1. bonnie have you tried Indian Tonic Water for your restless leg syndrome i have and find it really good sometimes just a good drink can sort it long enough for me to get to sleep, has to be INDIAN tonic water, hope it helps,

        1. My mom also suffers from RLS. She just uses normal tonic water and mixes it with grape juice or grapefruit juice. It is a stout drink, but has been off all meds for 7 yes.

    1. Mary Ann – THAT is a great question. IF you ever doubt the harm prescriptopn drugs do just ask yourself: “Why would personal injury attorneys, who work on a commission basis (usually 30% of the take), are willing to pay all expenses (including TV ads) etc in order to have an opportunity to win IF there weren’t good cases to litigate?” Then of course there are articles like these (buried but there) that tell the story. I quote: “106000 (76000-137000) had fatal ADRs, making these reactions between the fourth and sixth leading cause of death.” Read the whole study here. I’m thinkin “follow the money.” Drugs are HUGE business.

  4. I was taken for pancreatis an can no long take cuz know I have seizures all caused from this drug… I try to warn people of this but each to there own

      1. Ĺ)I was working when i “blacked out” and fell 14ft from my ladder. I crushed 3 vertebrae, broke 6 ribs (causing a punctured lung) and broke my right shoulder blade. I was out cold for about 30-45 mins before the customer found me and called 911. They brought me to the hospital where they had to do surgery to repair my broken back. I now have 2 rods and 12 screws in my back and attend physical therapy 3 times a week, until i am abIe to return to work. I am very lucky to be alive and not paralyzed. My ladder was still standing up-right when I fell which leads me to believe that the tramadol caused me to have a seizure. My mother was taking tramadol as well when she had a seizure too. Luckily she was at ground level when it happened.

          1. I also ended up having a seizure on tramadol. I end up falling and hitting my head on the driveway causing a concussion and had 15 stitches in my scalp. I also had a chronic pain specialist who refused to prescribe Tramadol after several of his patients went into kidney failure. A lot of doctors think that it’s the new pain pill and it’s so safe but like many medications you can have some real problems with it. For some people it works great but I don’t think it’s a real safe drug to take long term.

  5. Ive been taking this drug for almost a year now….. i have major low back pain and FAI….. basically chronic pain due to herniated discs and spinal stenosis and severe disc degenerative disease….. been dealing with those issues for 9 years now….. i am only just turned 31…. them had more tests done and found i have FAI…… dont know if anyone knows of tbos condition but it is impingements of the hips… and basically i was born with it and many dont realize they have it till its in the advance stages… went unnoticed for 30 years…. so basically have bone spurs on my hip bone ball joint sockets… cushioning between the joints and bone and have to have surgeries to have the bones shaved down……i am a waitress and have three children my options are limited….. i just know i have to keep moving and my doc….. has me on 168 50mg a month…… i want her to switch to somthimg else but i always get the same answer we dont want you to be addicted to pain pills cause i am so young…if you wede in you 40s or 50s she said she wouldnt mind but what do i do….. need input plz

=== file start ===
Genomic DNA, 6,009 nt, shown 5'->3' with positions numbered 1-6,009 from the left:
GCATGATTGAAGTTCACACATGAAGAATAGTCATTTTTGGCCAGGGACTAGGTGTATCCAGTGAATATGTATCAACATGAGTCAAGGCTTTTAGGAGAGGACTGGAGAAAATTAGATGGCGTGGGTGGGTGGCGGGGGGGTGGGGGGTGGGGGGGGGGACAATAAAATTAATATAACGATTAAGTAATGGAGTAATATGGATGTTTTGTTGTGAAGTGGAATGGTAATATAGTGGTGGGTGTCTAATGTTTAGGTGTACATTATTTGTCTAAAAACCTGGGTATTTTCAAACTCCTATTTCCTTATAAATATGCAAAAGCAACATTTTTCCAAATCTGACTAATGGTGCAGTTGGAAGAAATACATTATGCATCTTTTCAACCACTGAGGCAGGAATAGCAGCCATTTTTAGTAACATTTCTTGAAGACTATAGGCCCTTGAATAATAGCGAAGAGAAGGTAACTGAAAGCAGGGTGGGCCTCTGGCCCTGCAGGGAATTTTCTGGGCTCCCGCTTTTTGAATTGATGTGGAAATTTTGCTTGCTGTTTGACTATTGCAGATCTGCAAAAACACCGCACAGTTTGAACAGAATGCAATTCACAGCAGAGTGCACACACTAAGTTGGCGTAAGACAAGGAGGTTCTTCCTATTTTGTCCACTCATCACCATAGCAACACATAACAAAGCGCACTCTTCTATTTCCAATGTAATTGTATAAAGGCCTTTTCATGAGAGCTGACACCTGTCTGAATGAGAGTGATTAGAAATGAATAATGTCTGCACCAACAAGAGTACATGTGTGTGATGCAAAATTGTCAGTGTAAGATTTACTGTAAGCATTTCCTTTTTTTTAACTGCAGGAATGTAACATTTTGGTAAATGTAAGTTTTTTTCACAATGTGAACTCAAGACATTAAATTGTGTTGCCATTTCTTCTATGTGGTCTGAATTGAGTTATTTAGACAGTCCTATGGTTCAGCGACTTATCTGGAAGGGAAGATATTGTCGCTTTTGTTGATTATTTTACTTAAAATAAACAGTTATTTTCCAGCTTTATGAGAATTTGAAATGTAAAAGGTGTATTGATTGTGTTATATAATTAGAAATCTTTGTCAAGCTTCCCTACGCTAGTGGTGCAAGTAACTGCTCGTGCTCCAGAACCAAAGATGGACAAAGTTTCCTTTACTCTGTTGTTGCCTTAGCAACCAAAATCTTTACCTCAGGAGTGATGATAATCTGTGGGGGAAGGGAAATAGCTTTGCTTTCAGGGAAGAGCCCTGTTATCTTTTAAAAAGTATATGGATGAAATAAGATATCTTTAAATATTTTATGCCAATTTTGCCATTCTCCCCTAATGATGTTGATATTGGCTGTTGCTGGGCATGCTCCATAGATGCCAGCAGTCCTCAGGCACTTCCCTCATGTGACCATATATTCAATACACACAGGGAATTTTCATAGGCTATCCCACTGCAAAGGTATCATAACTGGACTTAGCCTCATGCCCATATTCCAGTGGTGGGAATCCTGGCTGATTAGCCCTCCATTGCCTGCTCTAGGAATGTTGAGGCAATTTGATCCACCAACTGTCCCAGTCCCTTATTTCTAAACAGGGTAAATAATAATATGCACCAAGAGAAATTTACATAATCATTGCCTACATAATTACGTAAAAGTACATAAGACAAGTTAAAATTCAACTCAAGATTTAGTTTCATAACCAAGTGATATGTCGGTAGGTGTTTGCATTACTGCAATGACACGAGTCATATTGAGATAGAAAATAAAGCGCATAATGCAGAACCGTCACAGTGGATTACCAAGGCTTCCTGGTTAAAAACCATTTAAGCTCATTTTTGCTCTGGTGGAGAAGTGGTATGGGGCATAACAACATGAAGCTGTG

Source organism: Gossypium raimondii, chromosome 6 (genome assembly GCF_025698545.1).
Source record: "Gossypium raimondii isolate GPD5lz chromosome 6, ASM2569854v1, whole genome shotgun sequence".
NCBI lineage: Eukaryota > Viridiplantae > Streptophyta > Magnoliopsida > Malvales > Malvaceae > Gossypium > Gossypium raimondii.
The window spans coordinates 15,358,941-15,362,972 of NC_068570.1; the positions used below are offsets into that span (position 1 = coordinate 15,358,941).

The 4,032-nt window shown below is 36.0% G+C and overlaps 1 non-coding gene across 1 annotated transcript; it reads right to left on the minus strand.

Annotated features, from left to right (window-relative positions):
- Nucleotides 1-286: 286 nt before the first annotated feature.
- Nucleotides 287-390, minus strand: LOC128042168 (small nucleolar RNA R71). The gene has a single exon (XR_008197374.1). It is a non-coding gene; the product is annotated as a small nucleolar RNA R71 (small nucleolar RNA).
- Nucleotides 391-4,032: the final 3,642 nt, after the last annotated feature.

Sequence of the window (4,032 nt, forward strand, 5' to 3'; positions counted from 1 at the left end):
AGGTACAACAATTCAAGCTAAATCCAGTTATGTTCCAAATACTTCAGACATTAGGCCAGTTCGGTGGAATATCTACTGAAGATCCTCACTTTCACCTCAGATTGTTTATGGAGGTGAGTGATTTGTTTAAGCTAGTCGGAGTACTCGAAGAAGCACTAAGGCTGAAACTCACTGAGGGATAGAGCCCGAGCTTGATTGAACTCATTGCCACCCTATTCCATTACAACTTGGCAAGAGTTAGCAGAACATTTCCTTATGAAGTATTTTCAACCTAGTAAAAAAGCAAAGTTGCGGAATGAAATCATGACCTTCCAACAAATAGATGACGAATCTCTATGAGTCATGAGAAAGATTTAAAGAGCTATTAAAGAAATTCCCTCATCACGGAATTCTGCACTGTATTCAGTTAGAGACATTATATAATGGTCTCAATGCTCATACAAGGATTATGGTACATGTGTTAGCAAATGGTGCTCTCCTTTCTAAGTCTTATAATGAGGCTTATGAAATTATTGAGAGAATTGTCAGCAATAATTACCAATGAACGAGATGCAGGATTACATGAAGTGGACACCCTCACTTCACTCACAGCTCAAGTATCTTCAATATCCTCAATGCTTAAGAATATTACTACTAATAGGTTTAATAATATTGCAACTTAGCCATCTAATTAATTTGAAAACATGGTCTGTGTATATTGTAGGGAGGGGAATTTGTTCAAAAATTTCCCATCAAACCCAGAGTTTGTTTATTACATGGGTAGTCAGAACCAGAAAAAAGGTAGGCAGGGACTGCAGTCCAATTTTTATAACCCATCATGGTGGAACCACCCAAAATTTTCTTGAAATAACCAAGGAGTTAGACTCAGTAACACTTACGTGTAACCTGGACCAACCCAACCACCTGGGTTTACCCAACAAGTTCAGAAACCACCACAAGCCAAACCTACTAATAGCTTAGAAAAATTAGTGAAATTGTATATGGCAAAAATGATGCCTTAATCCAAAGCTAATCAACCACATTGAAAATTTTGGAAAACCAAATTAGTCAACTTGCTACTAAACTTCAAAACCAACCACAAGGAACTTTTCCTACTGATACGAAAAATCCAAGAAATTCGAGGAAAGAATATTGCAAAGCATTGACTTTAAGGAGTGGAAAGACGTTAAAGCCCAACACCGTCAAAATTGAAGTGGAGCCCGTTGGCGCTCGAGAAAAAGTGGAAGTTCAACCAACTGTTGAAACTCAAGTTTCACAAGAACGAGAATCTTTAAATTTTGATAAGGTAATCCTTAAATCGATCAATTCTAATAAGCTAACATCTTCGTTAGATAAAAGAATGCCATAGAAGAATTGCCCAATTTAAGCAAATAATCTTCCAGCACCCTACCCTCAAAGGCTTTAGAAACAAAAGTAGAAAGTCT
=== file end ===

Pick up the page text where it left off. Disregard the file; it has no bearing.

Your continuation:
1. Low dose Norco !! It’s an opiod for pain but you can still function and it’s considered a happy drug for pain because of the serratonin !! Ask your pain management doctor about it !!

  6. I’ve been taking trams since 2008 after a severe car wreck. Lately they just make me sick anymore. They have me on 8 tablets daily 50 mg each. However I started having seizes and my anxiety is through the roof. So now I am taking 3 tablets a day and am slowly decreasing them 😊😊 I might have a gastro problem too. My stomach is emptying slow. Thank you for this article

    1. Hi Kristy – sorry to hear you have had some rough times. It sounds like you are still having rough times. I hope you are able to feel healthier soon. Thank you for commenting 🙂

  7. I got this prescribed for a gunshot wound a week ago. But I haven’t taken it. And after reading this I don’t think I will. Its painful but bearable. So I don’t think I need it anyways.

  8. I am stage 4 cancer and doing well when I did have a problem they gave me oxys and stomache meds and meds for constipation. after seeing 3 different doctors, one finally listened to me when I told her that the narcotics left me hung over for 20 hrs, and I was taking half of the lowest dose. after hearing me she prescribed tramadol and it was a godsend for me. I am no longer needing it but for 3 weeks it left me in a functional state until I recovered and no longer needed it. on top of the cancer I had a bout with sciatica that was really bad thus the pain meds.

  9. My Dr. Put me on Tramadol for lower back and leg pain. 1 pill at bedtime but each time I take it my Stomach hurts like a Fury. I can’t handle the abdominal pain. It keeps me up all night and then I’m half dead all day.

    1. You have to eat before of when you take it. Try that. I have the same problem and eating helps. I’ve been on it for over two years and it’s not the wonder drug that doctors claim. Dont ever just stop taking it. I find if you replace it with a norco for a few days it helps to control my body from needing more to control the pain. That’s my biggest problem with this medication. After taking it for a long period of time it required me to take more to control pain which increases the side effects. Ive never had a seizure or anything close just alot of anxiety.